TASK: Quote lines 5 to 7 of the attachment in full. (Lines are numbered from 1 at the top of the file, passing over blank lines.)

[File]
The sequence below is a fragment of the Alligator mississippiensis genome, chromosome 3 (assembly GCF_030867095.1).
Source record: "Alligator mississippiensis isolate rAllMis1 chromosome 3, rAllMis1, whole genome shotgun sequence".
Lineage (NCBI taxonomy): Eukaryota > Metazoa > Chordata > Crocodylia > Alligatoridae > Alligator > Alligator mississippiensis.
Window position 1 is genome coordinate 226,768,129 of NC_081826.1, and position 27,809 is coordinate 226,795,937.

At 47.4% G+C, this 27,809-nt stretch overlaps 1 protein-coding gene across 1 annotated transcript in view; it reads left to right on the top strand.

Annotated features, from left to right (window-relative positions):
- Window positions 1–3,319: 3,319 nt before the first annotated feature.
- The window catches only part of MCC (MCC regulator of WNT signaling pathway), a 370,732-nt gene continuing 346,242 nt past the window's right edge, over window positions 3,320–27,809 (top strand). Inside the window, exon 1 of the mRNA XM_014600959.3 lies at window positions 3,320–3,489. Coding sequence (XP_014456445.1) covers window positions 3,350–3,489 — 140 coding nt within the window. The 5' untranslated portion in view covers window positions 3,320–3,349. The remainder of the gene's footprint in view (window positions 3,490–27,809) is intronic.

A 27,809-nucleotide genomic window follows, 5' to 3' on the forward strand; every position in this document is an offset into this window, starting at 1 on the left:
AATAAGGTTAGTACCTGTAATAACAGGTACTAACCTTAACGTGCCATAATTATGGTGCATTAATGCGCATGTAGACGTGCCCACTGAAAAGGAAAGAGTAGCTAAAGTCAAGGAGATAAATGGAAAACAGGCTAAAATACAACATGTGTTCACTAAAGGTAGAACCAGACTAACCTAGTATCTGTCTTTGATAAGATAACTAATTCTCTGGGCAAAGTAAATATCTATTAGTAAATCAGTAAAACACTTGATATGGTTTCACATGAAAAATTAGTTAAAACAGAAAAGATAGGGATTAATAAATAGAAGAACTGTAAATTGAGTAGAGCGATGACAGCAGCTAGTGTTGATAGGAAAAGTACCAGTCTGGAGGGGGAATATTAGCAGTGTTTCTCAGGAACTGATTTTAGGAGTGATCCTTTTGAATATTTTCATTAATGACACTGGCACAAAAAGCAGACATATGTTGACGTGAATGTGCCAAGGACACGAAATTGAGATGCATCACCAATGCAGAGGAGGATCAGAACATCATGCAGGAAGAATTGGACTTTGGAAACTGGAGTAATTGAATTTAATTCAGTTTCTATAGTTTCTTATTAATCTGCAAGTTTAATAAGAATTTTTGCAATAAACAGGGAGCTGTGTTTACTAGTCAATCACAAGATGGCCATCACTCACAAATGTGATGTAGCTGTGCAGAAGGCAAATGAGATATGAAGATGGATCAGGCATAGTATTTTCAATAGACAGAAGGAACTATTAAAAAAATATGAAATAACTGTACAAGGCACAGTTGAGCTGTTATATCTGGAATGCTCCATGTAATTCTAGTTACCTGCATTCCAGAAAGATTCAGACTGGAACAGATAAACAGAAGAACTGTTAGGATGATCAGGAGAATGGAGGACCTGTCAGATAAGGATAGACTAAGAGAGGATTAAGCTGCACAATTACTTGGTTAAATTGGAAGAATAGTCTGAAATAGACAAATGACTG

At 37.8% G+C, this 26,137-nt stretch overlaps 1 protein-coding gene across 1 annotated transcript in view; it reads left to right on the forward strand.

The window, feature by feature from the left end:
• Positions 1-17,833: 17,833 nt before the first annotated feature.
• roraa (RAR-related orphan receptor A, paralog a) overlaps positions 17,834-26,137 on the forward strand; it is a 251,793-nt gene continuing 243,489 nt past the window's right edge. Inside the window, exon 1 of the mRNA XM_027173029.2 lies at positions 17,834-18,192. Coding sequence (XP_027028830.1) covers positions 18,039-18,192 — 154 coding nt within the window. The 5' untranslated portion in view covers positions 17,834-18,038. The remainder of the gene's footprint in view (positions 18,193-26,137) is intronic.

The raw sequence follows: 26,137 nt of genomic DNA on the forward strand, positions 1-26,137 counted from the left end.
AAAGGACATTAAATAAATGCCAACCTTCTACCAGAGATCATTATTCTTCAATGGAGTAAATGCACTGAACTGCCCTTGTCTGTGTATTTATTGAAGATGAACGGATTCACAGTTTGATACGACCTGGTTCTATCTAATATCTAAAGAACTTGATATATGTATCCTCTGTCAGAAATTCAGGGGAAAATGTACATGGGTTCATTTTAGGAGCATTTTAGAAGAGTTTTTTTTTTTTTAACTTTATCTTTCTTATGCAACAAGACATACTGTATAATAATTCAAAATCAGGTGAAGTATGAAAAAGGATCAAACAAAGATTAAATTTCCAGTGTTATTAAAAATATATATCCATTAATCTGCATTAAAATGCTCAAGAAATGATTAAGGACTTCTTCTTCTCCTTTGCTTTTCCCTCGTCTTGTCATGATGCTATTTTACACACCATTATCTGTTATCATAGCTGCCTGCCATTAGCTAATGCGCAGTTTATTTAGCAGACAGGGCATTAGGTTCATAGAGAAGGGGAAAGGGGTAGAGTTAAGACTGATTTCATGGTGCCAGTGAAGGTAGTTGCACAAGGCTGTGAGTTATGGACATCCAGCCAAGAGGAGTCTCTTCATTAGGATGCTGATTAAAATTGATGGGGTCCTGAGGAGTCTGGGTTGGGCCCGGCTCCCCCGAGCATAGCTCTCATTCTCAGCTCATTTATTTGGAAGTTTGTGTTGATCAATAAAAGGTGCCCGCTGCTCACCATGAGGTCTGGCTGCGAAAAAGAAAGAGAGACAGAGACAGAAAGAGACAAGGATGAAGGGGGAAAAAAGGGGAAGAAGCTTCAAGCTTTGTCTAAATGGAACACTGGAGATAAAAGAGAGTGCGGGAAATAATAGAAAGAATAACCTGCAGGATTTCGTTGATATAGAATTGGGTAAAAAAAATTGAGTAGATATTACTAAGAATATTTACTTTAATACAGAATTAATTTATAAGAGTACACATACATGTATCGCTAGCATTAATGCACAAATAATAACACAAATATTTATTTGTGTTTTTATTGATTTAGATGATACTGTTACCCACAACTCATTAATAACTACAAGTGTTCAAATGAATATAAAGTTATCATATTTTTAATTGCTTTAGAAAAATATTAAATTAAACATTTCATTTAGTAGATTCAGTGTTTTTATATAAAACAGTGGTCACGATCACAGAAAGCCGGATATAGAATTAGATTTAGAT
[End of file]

At 47.4% G+C, this 27,809-nt stretch overlaps 1 protein-coding gene across 1 annotated transcript in view; it reads left to right on the top strand.

Annotated features, from left to right (window-relative positions):
- Window positions 1–3,319: 3,319 nt before the first annotated feature.